MoneySense is a free and impartial financial education programme from NatWest which provides everything you need to make teaching 5-18 year-olds about money feel real, fun and relevant to their lives. Registering for MoneySense provides access to nasen accredited SEN resources, including lesson plans, presentations, activity sheets and interactive activities which bring important money-related topics to life.

Join over 15,500 teachers using the free, curriculum-linked resources to teach 5-18 year-olds. Our free workshops are supported by over 5,000 bank volunteers.

Mentally Healthy Schools

Mentally Healthy Schools is a new website to help primary school staff support the mental health of pupils.  There is a range of expert and practical information and resources to help all primary school staff understand, promote and deal confidently with children’s mental health issues: jargon-free information on what can undermine and what can help emotional wellbeing; tips and strategies to help; and specific advice on vulnerable groups.

General Data Protection Regulation (GDPR)

New regulations come into force in May 2018 that will affect the way schools manage data. 

In May, the General Data Protection Regulation (GDPR) and UK Data Protection Bill will bring about changes to UK data protection law.

The changes will mean that many schools, academies and multi-academy trusts will have to review the ways in which they handle data, manage information, and communicate about data usage with parents and children.

To support schools to comply with the new regulations, we have produced a series of resources to explain what the new regulations will mean, to help schools review and improve their data handling.

This includes a video on YouTube and a series of blogs that explain what the changes mean, and share some practical examples of how schools can review their existing data arrangements.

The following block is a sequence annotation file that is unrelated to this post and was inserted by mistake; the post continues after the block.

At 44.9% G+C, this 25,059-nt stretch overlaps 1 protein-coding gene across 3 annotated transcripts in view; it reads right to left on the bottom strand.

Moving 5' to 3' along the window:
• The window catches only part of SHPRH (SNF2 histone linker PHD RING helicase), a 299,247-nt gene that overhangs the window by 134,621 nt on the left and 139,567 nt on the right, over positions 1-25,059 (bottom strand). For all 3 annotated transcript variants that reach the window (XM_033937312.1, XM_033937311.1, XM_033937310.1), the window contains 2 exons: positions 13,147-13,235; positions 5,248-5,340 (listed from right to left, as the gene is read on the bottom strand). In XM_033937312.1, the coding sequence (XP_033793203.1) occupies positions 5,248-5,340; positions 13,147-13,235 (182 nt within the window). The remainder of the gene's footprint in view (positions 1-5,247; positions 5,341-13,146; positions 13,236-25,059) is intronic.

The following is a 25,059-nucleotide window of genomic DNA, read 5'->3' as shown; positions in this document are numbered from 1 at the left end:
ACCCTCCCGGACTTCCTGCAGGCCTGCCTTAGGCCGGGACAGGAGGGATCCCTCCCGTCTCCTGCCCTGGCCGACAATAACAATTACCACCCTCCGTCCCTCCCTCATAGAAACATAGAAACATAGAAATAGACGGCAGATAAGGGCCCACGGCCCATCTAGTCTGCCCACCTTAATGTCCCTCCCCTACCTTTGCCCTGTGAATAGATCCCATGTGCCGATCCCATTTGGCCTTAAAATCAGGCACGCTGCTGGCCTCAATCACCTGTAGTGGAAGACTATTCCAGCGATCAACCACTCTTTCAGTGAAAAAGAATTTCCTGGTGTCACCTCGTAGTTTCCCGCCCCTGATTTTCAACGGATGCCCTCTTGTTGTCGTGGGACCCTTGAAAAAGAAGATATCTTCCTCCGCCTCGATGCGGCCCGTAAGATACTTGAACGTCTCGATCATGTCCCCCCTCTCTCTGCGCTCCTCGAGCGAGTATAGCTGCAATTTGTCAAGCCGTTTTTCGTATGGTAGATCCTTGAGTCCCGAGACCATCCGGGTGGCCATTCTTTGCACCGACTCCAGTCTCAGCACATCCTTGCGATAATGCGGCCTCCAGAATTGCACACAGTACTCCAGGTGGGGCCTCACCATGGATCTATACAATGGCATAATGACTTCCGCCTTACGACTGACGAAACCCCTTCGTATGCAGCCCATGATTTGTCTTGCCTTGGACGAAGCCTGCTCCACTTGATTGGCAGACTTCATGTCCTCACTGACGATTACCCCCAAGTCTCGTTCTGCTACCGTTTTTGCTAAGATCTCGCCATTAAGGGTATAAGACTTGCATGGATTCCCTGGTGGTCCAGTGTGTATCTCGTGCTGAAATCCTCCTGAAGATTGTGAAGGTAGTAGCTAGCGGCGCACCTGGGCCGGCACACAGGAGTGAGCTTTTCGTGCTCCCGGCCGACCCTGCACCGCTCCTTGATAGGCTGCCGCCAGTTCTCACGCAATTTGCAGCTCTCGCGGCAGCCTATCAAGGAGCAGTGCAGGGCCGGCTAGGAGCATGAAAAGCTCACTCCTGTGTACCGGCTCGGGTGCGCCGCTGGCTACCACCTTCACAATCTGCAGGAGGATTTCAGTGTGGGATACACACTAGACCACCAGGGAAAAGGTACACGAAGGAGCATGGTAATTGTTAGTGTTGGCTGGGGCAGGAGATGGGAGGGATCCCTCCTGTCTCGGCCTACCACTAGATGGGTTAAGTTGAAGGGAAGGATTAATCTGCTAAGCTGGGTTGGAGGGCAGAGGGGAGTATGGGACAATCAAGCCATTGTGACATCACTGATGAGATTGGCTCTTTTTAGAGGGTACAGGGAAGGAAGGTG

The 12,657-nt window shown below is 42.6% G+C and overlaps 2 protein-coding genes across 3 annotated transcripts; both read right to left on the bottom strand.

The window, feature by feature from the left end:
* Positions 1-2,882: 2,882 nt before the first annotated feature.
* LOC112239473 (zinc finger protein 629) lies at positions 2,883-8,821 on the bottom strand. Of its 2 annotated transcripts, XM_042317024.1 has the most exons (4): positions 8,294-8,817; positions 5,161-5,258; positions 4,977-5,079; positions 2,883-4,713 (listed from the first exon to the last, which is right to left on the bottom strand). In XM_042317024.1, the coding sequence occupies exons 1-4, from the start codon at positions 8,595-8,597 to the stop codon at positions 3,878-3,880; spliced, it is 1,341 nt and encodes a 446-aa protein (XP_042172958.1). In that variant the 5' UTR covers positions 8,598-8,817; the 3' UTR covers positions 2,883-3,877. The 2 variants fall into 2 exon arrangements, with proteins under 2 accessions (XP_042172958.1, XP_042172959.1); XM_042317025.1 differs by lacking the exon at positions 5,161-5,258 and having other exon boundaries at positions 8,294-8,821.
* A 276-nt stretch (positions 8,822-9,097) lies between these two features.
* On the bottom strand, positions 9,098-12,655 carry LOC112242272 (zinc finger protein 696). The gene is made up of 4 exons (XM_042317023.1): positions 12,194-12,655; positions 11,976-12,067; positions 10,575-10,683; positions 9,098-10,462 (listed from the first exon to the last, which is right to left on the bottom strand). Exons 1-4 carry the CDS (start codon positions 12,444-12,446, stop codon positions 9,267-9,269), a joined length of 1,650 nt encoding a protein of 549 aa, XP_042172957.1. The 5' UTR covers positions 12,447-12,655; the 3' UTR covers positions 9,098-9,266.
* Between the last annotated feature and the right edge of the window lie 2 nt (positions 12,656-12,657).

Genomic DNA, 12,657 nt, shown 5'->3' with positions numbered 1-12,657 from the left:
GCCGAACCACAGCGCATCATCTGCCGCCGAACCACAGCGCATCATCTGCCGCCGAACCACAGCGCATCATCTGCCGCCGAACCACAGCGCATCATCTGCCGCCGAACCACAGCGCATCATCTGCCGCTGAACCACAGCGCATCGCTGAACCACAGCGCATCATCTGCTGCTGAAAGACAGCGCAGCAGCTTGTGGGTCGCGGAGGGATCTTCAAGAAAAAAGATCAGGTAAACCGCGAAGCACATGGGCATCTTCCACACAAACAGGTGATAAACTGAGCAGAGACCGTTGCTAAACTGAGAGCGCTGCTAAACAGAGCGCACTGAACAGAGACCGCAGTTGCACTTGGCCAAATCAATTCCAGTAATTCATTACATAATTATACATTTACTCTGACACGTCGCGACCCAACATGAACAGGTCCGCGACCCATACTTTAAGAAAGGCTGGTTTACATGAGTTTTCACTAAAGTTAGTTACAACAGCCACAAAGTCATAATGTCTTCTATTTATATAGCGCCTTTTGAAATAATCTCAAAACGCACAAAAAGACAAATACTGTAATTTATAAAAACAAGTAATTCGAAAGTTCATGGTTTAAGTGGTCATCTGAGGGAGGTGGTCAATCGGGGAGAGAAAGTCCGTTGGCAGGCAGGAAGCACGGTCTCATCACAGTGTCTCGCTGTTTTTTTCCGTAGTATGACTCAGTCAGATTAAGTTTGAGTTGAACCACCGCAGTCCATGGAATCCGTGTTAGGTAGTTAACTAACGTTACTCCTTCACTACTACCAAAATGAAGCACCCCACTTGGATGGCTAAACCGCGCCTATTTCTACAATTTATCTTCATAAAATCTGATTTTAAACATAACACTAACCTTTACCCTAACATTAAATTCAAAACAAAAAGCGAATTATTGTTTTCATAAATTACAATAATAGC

'Working Together on Workload' Video

In partnership with Ofsted and other leading education figures, we have have produced a new 'myth busting' video on teacher workload.

The video, which features the Education Secretary and the Ofsted Chief Inspector, sets out the steps being taken to help reduce the workload of schools and teachers.

It also includes some useful tips to challenge common misconceptions of what the Department for Education and Ofsted inspectors do and do not expect schools to be doing.

The video is available to watch on YouTube

'What works' resource for working with pupils and teachers with SEN

AN interactive ‘what works’ resource for those working with pupils and students with SEN is available..

The resource – ‘SEN support: research evidence on effective approaches and examples of current practice in good and outstanding schools and colleges’ – provides school and college leaders, teachers and practitioners with information and evidence-based practice that can be effective for SEN support. 

School and colleges leadership teams, SENCOs and classroom teachers are encouraged to review their provision against the seven key features of effective support.  Practitioners can look at the detail of interventions and approaches and consider what would be most beneficial for meeting the needs of children and young people with special educational needs in their settings.  

Both the development of the resource and the underpinning research were undertaken by ASK Research and Coventry University. The resource is hosted on nasen’s SEND Gateway and the Education & Training Foundation Excellence Gateway